Three ways Roger On can help your patients heading back to the office
Returning to work after months of home office can be exhausting for those with hearing loss. Whitney Spagnola shares how Roger On is helping her at the office and tips on how to offer Roger technology.
My first real job out of college was a bland office gig. Sure the people were nice and the work was interesting, but time off and weekends were always better.
I worked there eight years, and one of the standout memories I have there is the day after a week-long vacation with friends: that first day back into work was the longest day in my professional life.
Flash forward 15 years, my career has changed. And instead of a week off… I spent the last fifteen months at home! I went into the office two times last week to meet with people in-person. After the year of pandemic professionalism (blouses, mascara and yoga pants in my home office), being with colleagues was so awesome AND exhausting.
For very different reasons, yet still very tangible ones, this was the second longest day in my professional life. The listening fatigue just about knocked me out.
So on day two, I wised up and brought my Roger On. I challenged myself to use the microphone in every meeting, every encounter, and have it at the ready on my desk.
Three ways Roger On improved my day in the office
1. Meeting with multiple colleagues in person
I had an important meeting with 8 people and I realized that the heating, venting and air conditioning (HVAC) system is so much louder than my home office fan.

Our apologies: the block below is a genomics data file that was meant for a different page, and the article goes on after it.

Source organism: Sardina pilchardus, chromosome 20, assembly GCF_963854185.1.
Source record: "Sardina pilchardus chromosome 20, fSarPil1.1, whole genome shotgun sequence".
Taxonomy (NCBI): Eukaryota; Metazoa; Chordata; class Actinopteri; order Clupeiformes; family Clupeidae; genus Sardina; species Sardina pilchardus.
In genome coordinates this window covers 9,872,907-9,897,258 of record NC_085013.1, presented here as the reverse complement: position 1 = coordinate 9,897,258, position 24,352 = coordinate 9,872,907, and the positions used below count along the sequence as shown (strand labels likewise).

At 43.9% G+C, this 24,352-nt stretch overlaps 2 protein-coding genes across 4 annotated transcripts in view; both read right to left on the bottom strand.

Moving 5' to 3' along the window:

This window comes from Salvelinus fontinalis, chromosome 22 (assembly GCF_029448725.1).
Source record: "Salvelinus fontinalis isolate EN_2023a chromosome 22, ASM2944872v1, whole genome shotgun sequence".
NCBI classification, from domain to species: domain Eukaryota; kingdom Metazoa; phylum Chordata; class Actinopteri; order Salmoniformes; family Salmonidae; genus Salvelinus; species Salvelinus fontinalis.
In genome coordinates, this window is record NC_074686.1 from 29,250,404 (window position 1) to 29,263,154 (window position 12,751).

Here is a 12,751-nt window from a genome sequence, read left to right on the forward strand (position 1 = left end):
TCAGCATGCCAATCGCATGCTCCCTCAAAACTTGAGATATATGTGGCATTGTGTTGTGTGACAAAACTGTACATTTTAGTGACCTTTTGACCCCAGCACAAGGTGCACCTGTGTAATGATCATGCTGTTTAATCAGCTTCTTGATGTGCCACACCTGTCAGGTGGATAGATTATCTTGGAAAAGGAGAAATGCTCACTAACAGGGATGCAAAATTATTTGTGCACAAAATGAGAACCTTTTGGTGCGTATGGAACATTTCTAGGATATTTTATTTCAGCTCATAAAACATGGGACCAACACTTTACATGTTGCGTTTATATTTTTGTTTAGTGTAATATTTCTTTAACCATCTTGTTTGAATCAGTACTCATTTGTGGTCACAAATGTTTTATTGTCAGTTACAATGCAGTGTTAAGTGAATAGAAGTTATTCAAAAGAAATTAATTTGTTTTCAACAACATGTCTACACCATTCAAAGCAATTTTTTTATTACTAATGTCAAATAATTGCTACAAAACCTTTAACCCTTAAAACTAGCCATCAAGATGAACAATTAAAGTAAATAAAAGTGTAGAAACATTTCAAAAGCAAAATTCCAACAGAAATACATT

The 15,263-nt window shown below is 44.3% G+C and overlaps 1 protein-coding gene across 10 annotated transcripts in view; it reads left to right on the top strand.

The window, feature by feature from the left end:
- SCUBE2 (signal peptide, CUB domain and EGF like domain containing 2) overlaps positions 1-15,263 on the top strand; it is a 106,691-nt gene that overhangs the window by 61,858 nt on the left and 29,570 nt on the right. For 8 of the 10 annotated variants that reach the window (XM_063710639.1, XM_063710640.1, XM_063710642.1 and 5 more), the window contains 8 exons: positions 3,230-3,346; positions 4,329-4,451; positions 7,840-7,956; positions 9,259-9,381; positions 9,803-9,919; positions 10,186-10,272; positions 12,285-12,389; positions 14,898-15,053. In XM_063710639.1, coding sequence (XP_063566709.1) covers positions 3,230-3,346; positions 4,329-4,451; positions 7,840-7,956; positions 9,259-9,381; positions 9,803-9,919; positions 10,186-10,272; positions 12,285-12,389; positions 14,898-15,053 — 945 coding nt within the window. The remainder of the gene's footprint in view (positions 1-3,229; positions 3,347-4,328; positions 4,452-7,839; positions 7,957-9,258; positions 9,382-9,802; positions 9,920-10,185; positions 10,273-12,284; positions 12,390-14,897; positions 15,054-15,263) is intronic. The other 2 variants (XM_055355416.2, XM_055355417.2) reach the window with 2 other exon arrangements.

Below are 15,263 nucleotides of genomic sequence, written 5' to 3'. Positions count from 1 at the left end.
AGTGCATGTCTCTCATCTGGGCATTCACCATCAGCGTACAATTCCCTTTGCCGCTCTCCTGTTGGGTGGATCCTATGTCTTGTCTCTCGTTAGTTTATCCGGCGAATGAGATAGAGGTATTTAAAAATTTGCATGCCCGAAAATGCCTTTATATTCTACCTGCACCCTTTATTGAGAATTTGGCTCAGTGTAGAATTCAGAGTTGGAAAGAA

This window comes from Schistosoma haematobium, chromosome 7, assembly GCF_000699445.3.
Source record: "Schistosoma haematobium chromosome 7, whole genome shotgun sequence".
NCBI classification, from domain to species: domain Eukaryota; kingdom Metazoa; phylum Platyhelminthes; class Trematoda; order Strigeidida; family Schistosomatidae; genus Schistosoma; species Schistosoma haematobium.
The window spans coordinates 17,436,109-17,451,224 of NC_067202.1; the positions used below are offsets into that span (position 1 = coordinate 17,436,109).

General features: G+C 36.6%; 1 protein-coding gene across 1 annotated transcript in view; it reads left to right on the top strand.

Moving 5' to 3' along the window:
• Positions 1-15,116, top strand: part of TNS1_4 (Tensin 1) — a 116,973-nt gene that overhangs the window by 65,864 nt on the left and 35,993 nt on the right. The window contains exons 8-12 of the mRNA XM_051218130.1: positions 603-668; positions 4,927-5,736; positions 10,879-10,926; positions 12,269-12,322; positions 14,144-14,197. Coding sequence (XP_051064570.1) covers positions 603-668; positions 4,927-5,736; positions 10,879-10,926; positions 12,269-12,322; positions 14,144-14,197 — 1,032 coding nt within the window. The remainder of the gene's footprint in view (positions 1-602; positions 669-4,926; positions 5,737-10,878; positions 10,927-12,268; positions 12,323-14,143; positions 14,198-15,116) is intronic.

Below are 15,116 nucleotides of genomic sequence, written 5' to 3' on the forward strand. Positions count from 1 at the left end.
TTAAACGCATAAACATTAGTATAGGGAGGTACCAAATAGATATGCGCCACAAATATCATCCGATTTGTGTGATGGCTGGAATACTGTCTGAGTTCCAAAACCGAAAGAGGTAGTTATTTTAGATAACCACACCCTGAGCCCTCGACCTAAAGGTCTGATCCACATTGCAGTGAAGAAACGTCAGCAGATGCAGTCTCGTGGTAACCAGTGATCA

My boss – who I’m still getting to know – is a soft talker
My VP – who is brand new – has an accent
Why do these details matter…? Because under that HVAC system (with my high frequency loss and hearing aids alone) I would not have understood accents and soft speech without Roger.
How Roger On helped: Using Roger On with the myRoger Mic app allowed me to hear the people I needed and ignore the noise I didn’t.
2. Meeting with a few in-person colleagues and a few remote ones
At this point, our conference rooms are smarter than me. I never can get the sound right (e.g., remote folks are always soft).
In small rooms, my in-person colleagues are actually loud enough for my mild-moderate hearing loss to hear with no extra help.
How Roger On helped: Placing the Roger On in front of the computer’s speakers let me hear my remote colleagues and using the myPhonak app, let me control the Environmental Balance, so my in-person colleagues weren’t too loud.
3. Walking back to our desks after a meeting
Hearing the conversation, despite noisy copiers
Following the conversation, when you cannot speech read
How Roger On helped: Clipping the Roger On to my notebook let me hear easily when we were all strolling back to our desks, six(ish) feet apart.
Different jobs strain employees communications skills in nuanced ways. Mine are very habitual. I don’t have the complexities of a mechanic, retail, food service worker, a teacher, etc. But at the 40k foot view, most challenges at work are distance, noise, and obstacles (like HVAC or masks).
How Roger helps outside of my office life